Researchers at Mayo Clinic have found that taking pregabalin may reduce the pain associated with irritable bowel syndrome (IBS). The results of the study were presented at the annual meeting of the American College of Gastroenterology in Las Vegas.
IBS is a common and possibly chronic disorder that affects the large intestine in approximately 1 in 5 adults in the United States, the majority of which are women. At this time, there is no known cause of IBS, but research indicates that it is the result of sensitivity of the large intestine to certain foods and stress. The main symptoms include bloating, gas, diarrhea or constipation, abdominal discomfort, and abdominal pain.
The study’s author, Dr. Yuri Saito-Loftus, and her colleagues followed 85 patients ranging from 18 to 70 years of age with IBS who reported high levels of abdominal pain. Patients who received pregabalin reported significant improvement in pain management compared to those who received placebo. Preliminary data of the 12-week study also showed improvement in additional symptoms of bloating and diarrhea.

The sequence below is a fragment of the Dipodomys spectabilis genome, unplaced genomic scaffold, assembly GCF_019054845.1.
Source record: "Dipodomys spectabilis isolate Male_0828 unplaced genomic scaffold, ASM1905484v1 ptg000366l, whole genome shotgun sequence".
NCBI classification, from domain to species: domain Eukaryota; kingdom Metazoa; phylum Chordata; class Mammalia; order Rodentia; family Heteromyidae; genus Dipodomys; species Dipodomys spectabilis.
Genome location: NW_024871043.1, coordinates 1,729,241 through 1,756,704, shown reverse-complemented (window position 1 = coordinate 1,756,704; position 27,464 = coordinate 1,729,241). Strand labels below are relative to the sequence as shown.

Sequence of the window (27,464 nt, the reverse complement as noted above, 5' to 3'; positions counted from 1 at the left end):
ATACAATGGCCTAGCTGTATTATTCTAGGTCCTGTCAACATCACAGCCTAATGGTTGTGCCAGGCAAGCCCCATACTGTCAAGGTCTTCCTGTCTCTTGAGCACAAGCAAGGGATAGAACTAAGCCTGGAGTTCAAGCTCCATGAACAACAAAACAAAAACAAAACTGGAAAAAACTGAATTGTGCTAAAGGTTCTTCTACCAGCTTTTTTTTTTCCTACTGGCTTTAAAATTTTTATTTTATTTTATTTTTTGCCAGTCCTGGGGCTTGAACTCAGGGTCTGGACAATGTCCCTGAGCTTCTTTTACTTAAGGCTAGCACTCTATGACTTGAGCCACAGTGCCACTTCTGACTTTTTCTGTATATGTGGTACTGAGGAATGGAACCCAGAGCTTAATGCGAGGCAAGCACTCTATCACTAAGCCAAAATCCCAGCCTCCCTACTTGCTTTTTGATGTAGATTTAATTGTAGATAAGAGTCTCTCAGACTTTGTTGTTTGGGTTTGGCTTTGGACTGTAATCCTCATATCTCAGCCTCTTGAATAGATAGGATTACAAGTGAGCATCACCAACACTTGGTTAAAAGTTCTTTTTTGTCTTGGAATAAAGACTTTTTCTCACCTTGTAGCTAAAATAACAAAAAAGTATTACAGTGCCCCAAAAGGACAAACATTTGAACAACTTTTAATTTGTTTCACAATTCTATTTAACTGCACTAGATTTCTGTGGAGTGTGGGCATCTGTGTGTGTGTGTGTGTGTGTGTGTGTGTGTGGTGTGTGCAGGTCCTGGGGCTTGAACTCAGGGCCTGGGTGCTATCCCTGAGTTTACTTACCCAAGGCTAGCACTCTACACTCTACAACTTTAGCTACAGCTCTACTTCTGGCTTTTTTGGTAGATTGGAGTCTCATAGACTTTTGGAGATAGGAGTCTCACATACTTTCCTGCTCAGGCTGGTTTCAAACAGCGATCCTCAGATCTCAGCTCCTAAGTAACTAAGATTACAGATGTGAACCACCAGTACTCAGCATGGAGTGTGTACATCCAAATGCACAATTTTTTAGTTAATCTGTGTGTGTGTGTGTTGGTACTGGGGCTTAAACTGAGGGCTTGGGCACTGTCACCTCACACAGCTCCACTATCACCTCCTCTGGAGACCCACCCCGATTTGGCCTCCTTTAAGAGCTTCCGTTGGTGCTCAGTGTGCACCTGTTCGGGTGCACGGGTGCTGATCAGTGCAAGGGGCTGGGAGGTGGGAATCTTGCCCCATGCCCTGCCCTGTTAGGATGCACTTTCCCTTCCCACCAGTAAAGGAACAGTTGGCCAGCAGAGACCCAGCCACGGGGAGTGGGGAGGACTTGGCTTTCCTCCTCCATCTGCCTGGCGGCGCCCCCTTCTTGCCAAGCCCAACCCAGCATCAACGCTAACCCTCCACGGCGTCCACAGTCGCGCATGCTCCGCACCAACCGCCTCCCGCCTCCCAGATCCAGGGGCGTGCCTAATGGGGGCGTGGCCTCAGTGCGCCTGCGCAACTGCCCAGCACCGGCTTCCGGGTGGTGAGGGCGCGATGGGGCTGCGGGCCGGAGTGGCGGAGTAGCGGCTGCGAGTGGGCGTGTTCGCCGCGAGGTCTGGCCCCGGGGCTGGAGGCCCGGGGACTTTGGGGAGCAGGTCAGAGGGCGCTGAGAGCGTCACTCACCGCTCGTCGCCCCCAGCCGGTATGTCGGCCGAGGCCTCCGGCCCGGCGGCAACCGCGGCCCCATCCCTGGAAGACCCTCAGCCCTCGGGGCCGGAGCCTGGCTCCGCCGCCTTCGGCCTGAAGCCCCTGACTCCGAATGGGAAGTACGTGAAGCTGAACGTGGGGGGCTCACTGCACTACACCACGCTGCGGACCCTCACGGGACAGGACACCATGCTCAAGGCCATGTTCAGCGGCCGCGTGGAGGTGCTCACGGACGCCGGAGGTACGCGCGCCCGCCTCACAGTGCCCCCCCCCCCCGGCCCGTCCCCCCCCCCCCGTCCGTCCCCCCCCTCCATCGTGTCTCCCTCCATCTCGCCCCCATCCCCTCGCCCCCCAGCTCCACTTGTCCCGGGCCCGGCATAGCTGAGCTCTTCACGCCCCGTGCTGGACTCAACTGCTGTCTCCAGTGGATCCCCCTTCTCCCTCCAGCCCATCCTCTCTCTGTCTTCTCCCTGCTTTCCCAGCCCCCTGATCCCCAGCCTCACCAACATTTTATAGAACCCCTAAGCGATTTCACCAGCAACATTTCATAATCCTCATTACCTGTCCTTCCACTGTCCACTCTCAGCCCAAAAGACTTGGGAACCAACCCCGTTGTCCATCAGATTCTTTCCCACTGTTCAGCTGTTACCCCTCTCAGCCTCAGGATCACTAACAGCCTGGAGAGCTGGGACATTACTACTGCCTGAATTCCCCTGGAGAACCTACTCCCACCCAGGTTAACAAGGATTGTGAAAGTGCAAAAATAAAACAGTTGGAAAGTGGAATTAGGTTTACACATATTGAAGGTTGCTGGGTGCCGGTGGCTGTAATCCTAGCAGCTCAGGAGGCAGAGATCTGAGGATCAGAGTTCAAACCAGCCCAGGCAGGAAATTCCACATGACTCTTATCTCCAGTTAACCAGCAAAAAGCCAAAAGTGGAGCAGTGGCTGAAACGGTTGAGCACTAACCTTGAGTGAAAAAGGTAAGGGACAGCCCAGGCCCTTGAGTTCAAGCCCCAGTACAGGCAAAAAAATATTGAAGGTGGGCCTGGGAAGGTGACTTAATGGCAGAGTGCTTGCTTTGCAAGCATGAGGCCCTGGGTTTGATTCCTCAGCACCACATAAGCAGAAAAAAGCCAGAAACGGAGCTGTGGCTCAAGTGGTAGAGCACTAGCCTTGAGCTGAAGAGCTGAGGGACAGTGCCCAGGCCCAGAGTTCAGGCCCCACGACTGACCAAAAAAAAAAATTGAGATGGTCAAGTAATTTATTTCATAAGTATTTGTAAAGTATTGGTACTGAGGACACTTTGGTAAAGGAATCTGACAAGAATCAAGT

Because the study is small, Dr. Saito-Loftus warns that the results are not conclusive. She says, “Our study does provide preliminary evidence that pregabalin may be an additional treatment option for patients with IBS who have failed other treatment options, but more research is needed."
Reference: Mayo Clinic. (2016.) Pregabalin may lessen pain from irritable bowel syndrome, mayo Clinic study finds. [Press release.] Can be retrieved from http://newsnetwork.mayoclinic.org/discussion/pregabalin-may-lessen-pain-from-irritable-bowel-syndrome-mayo-clinic-study-finds